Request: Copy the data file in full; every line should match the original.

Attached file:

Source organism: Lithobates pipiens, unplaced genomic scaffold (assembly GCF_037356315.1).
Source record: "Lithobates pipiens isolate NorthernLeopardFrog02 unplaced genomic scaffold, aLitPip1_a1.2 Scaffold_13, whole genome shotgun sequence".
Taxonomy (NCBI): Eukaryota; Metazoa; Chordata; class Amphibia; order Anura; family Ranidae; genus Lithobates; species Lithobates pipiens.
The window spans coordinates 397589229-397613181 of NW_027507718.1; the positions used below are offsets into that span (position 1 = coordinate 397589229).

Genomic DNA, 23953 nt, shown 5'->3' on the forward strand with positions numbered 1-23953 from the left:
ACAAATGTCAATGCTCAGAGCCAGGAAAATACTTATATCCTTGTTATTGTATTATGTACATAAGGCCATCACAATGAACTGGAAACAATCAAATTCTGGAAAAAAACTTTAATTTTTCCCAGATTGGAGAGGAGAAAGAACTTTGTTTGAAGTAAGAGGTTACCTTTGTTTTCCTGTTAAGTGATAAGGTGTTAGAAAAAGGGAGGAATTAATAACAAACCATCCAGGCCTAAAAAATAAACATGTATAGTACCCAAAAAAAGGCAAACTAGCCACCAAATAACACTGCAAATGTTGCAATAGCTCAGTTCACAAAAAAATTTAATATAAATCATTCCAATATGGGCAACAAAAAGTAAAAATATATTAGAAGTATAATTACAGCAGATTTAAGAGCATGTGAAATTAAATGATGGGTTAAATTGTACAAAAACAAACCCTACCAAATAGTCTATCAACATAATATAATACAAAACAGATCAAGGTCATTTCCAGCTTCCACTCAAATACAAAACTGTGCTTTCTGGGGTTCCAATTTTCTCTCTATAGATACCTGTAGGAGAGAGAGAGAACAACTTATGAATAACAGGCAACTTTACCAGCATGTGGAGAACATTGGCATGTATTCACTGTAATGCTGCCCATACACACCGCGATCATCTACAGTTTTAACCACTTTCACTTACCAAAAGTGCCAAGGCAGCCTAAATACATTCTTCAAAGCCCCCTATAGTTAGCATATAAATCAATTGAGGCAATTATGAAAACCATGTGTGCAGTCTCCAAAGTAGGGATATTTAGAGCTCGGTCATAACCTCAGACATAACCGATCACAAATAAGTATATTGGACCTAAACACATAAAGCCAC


Source organism: Lithobates pipiens, unplaced genomic scaffold (assembly GCF_037356315.1).
Source record: "Lithobates pipiens isolate NorthernLeopardFrog02 unplaced genomic scaffold, aLitPip1_a1.2 Scaffold_13, whole genome shotgun sequence".
Taxonomy (NCBI): Eukaryota; Metazoa; Chordata; class Amphibia; order Anura; family Ranidae; genus Lithobates; species Lithobates pipiens.
The window spans coordinates 397589229-397613181 of NW_027507718.1; the positions used below are offsets into that span (position 1 = coordinate 397589229).

Genomic DNA, 23953 nt, shown 5'->3' on the forward strand with positions numbered 1-23953 from the left:
ACAAATGTCAATGCTCAGAGCCAGGAAAATACTTATATCCTTGTTATTGTATTATGTACATAAGGCCATCACAATGAACTGGAAACAATCAAATTCTGGAAAAAAACTTTAATTTTTCCCAGATTGGAGAGGAGAAAGAACTTTGTTTGAAGTAAGAGGTTACCTTTGTTTTCCTGTTAAGTGATAAGGTGTTAGAAAAAGGGAGGAATTAATAACAAACCATCCAGGCCTAAAAAATAAACATGTATAGTACCCAAAAAAAGGCAAACTAGCCACCAAATAACACTGCAAATGTTGCAATAGCTCAGTTCACAAAAAAATTTAATATAAATCATTCCAATATGGGCAACAAAAAGTAAAAATATATTAGAAGTATAATTACAGCAGATTTAAGAGCATGTGAAATTAAATGATGGGTTAAATTGTACAAAAACAAACCCTACCAAATAGTCTATCAACATAATATAATACAAAACAGATCAAGGTCATTTCCAGCTTCCACTCAAATACAAAACTGTGCTTTCTGGGGTTCCAATTTTCTCTCTATAGATACCTGTAGGAGAGAGAGAGAACAACTTATGAATAACAGGCAACTTTACCAGCATGTGGAGAACATTGGCATGTATTCACTGTAATGCTGCCCATACACACCGCGATCATCTACAGTTTTAACCACTTTCACTTACCAAAAGTGCCAAGGCAGCCTAAATACATTCTTCAAAGCCCCCTATAGTTAGCATATAAATCAATTGAGGCAATTATGAAAACCATGTGTGCAGTCTCCAAAGTAGGGATATTTAGAGCTCGGTCATAACCTCAGACATAACCGATCACAAATAAGTATATTGGACCTAAACACATAAAGCCAC